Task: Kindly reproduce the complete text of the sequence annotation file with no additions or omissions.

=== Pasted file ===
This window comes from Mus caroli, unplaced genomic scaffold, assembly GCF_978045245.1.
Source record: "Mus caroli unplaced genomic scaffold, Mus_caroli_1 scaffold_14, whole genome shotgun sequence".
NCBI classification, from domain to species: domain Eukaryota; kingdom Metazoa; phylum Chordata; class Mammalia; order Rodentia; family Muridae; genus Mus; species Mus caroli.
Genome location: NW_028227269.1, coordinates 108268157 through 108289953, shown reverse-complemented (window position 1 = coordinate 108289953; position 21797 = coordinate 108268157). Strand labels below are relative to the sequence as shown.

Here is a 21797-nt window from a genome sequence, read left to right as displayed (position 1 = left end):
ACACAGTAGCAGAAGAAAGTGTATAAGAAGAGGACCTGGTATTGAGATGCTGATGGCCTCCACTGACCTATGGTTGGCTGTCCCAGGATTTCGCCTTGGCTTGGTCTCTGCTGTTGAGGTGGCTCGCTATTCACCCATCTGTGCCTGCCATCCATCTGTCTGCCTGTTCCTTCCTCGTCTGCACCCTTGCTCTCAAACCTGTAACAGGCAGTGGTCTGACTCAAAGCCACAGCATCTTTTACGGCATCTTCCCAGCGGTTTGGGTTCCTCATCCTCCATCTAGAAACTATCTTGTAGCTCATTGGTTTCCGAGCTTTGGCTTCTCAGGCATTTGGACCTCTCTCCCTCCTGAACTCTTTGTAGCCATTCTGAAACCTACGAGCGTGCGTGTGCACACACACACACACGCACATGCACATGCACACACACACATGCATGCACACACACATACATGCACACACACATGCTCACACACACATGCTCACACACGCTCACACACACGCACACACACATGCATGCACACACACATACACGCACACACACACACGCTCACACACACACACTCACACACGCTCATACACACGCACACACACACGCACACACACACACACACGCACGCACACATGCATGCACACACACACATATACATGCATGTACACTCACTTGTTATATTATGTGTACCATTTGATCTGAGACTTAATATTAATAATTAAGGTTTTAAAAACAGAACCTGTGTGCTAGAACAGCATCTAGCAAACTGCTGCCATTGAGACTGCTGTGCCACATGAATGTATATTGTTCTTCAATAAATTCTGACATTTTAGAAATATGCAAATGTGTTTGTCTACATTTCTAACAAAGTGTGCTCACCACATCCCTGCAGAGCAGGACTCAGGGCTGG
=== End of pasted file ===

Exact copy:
This window comes from Mus caroli, unplaced genomic scaffold, assembly GCF_978045245.1.
Source record: "Mus caroli unplaced genomic scaffold, Mus_caroli_1 scaffold_14, whole genome shotgun sequence".
NCBI classification, from domain to species: domain Eukaryota; kingdom Metazoa; phylum Chordata; class Mammalia; order Rodentia; family Muridae; genus Mus; species Mus caroli.
Genome location: NW_028227269.1, coordinates 108268157 through 108289953, shown reverse-complemented (window position 1 = coordinate 108289953; position 21797 = coordinate 108268157). Strand labels below are relative to the sequence as shown.

Here is a 21797-nt window from a genome sequence, read left to right as displayed (position 1 = left end):
ACACAGTAGCAGAAGAAAGTGTATAAGAAGAGGACCTGGTATTGAGATGCTGATGGCCTCCACTGACCTATGGTTGGCTGTCCCAGGATTTCGCCTTGGCTTGGTCTCTGCTGTTGAGGTGGCTCGCTATTCACCCATCTGTGCCTGCCATCCATCTGTCTGCCTGTTCCTTCCTCGTCTGCACCCTTGCTCTCAAACCTGTAACAGGCAGTGGTCTGACTCAAAGCCACAGCATCTTTTACGGCATCTTCCCAGCGGTTTGGGTTCCTCATCCTCCATCTAGAAACTATCTTGTAGCTCATTGGTTTCCGAGCTTTGGCTTCTCAGGCATTTGGACCTCTCTCCCTCCTGAACTCTTTGTAGCCATTCTGAAACCTACGAGCGTGCGTGTGCACACACACACACACGCACATGCACATGCACACACACACATGCATGCACACACACATACATGCACACACACATGCTCACACACACATGCTCACACACGCTCACACACACGCACACACACATGCATGCACACACACATACACGCACACACACACACGCTCACACACACACACTCACACACGCTCATACACACGCACACACACACGCACACACACACACACACGCACGCACACATGCATGCACACACACACATATACATGCATGTACACTCACTTGTTATATTATGTGTACCATTTGATCTGAGACTTAATATTAATAATTAAGGTTTTAAAAACAGAACCTGTGTGCTAGAACAGCATCTAGCAAACTGCTGCCATTGAGACTGCTGTGCCACATGAATGTATATTGTTCTTCAATAAATTCTGACATTTTAGAAATATGCAAATGTGTTTGTCTACATTTCTAACAAAGTGTGCTCACCACATCCCTGCAGAGCAGGACTCAGGGCTGG